Lunch time on the grassy slopes overlooking the lakes.
The sun was up the sky was blue and the snow topped mountains as we are in Spain I should really call them the Sierra’s shouldn’t I? It all looked familiar the lovely twisting tarmac road and the sunken lakes, beautiful biking road it was..right got it! Id come this way in 1998 on the bike with 90 others on our way to Faro in Portugal for a brilliant but sleepless biker weekend! Puling over for lunch we took in the views and listened at the motorbikes as they enjoyed Sunday. We drove on into the normally boiling region of Extremadura and the town of Merida before hopping back onto the motorway. At a service station we saw Ian and Marie briefly before continuing the drive, we would all meet up that evening in Sevilla at the next camp.
We were busy with the camera whilst on the move, I was pointing out stuff for Julie to capture with the smaller camera. Here we now began to see hundreds of black tipped Cranes and their high nesting places, all the way now to the southern coast we spotted the giant long legged birds, and the smaller white rubber necked Egrets.
Dos Hermanos was the region we looked for just south of Sevilla and our next campsite, we pulled up to reception as Marie popped up on the radio to say they were already here, we checked in before pulling into our hedge lined bay and set up camp. It was quite warm here which was welcomed and not so surprising as we were now only about a hundred or so miles from the south coast.
This site was one used by Pete a while ago and not in the plan for the trip down, but hey that’s what adventuring is about right? A good night was had here with another of Pete’s world famoooos stories, this one was about a lady from the UK who hadn’t rehydrated at all on the journey down, it was told in a funny way but actually was a good training chat as to why one should rehydrate, we had been and would be doing so all the way the water being diluted with salt tablets. In the morning we did a last shop at one of the huge supermarkets, cramming our fridge full of goodness then went our own way to the next camp on the south coast. we left the motorway really early to go a different way, Pete and Jo were going to Cadiz to get our ferry tickets from the agent we would see them in the evening… Imshalla. This part of the journey was along the quaintest of little roads that picked its way around the hills and towns, it was a really enjoyable journey. Inner Spain has been one of my favourite place of mine to travel in since the 1990’s and since meeting Julie its been one of hers too, there is more to Spain than its coast and its fab beaches folks!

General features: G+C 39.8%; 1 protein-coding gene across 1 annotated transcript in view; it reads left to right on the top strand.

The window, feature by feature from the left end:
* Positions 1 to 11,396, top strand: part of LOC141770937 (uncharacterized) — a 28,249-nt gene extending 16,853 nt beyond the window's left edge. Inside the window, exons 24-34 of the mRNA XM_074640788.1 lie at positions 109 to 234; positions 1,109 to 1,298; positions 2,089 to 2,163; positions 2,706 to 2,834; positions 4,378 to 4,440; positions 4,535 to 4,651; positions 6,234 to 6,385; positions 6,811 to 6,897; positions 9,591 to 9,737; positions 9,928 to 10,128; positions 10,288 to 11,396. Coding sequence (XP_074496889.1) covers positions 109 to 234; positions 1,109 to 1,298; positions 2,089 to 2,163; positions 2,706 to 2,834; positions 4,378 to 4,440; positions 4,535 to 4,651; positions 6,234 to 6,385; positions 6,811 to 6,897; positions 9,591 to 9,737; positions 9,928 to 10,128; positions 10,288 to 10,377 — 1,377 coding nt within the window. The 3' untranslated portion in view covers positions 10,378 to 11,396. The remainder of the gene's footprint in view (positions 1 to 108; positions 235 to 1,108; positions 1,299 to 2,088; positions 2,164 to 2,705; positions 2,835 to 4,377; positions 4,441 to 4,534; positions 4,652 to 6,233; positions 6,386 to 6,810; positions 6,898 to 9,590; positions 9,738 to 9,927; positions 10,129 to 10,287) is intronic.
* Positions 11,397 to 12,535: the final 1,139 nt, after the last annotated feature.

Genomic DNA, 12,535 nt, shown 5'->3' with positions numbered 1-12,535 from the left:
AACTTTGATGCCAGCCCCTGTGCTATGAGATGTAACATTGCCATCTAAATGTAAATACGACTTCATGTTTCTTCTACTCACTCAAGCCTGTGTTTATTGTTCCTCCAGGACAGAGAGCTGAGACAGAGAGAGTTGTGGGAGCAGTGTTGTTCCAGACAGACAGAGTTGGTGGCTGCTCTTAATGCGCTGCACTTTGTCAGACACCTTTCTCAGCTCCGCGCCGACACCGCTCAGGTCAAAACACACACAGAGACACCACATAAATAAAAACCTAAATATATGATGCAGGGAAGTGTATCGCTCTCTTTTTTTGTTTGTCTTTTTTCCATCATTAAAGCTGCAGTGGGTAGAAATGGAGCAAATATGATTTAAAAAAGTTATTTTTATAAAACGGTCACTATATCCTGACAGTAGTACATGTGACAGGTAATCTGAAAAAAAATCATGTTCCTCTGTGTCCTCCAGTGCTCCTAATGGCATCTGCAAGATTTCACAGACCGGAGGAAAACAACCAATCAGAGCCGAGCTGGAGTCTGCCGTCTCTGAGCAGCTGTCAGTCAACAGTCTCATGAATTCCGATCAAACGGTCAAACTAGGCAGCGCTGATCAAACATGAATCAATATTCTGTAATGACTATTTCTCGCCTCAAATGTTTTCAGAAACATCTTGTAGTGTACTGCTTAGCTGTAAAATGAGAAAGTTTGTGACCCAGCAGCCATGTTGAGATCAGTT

The camp site was on the south coast just about 10 miles short of the ferry port and town of Algeciras, and just up the road a few miles further is the more famous Gibraltar. We pulled into the camp site at Rio Jara which is in the “Parque Natural del Estecho” Its a wonderful place I have to say with the most amazing long windy beach, so much so that wind surfing and the modern take on it goes off here big time. We set up camp then went down onto the beach pausing fora shot of the famous AFRICA post. There is so much action to watch at the water’s edge in the stiff breeze, a breeze that’s here most of the year and makes the place what it is, its a fantastic splurge of different and lurid colours to capture.
Nearly there Julie!
Shadows play at our feet, sails dance in the sky
Looking up or down the beach, the sight was just the same
We spent quite a while here before returning to the truck to start the evening meal and greet the rest of the group. The beach I felt was just spectacular and good for the soul, the sun was shining, the wind was blowy but not cold and the beach was full of happy souls.
Marie soaking up some rays
It was here that Id send my last update on FaceBook for a few days along with Maria and the others. The evening meeting was packed so full of information about the tickets and paperwork, it was double the load really because the vehicle entry and exit paperwork was as important as just showing our passport, its was different from the last time too because we were sailing to Tangier Med therefore straight into Morocco and not across to the small Spanish enclave. There was so much to take in, thankfully we were not all that thick and we had the radio’s to double-check. Hence we were up early packed and on the road by 08.30 the following morning, the port area was empty so our transit through the checks was that bit easier. The ferry was roomy and empty too so the second part of the paperwork was completed with no drama’s too. Landing in Morocco at Tangier Med was a beautiful experience compared to the previous landing at the other dreadful place in 2014 AND I didn’t have to do business with “Tommy Cooper” a six-foot Moroccan shyster who demanded money for doing naff all. Hence we were through the double checks within half an hour and had time for Ian to try to fix his broken roof rack.
Basically the grill part of the roof rack broke away from the weld and was now rubbing on the roof of the troopi, it was becoming a problem, It had to be lifted enough to insert a piece of rubber between it and the roof as a tempo fix. Meanwhile a Moroccan family was looking at our vehicles, Dad was explaining what was what to his teenage kids, he was at mine now and speaking about the double poppy’s his wife thought otherwise he and the kids turned to me and I explained about the poppy’s and what it meant I had on my wide-brimmed sun hat, Dad thanked me for explaining to his family I smile broadly and said “no worries mate it’s a pleasure” To which his daughter asked if I was Australian! Wow that’s good for a young Moroccan lass I thought “No flower Im from Yorkshire in England!”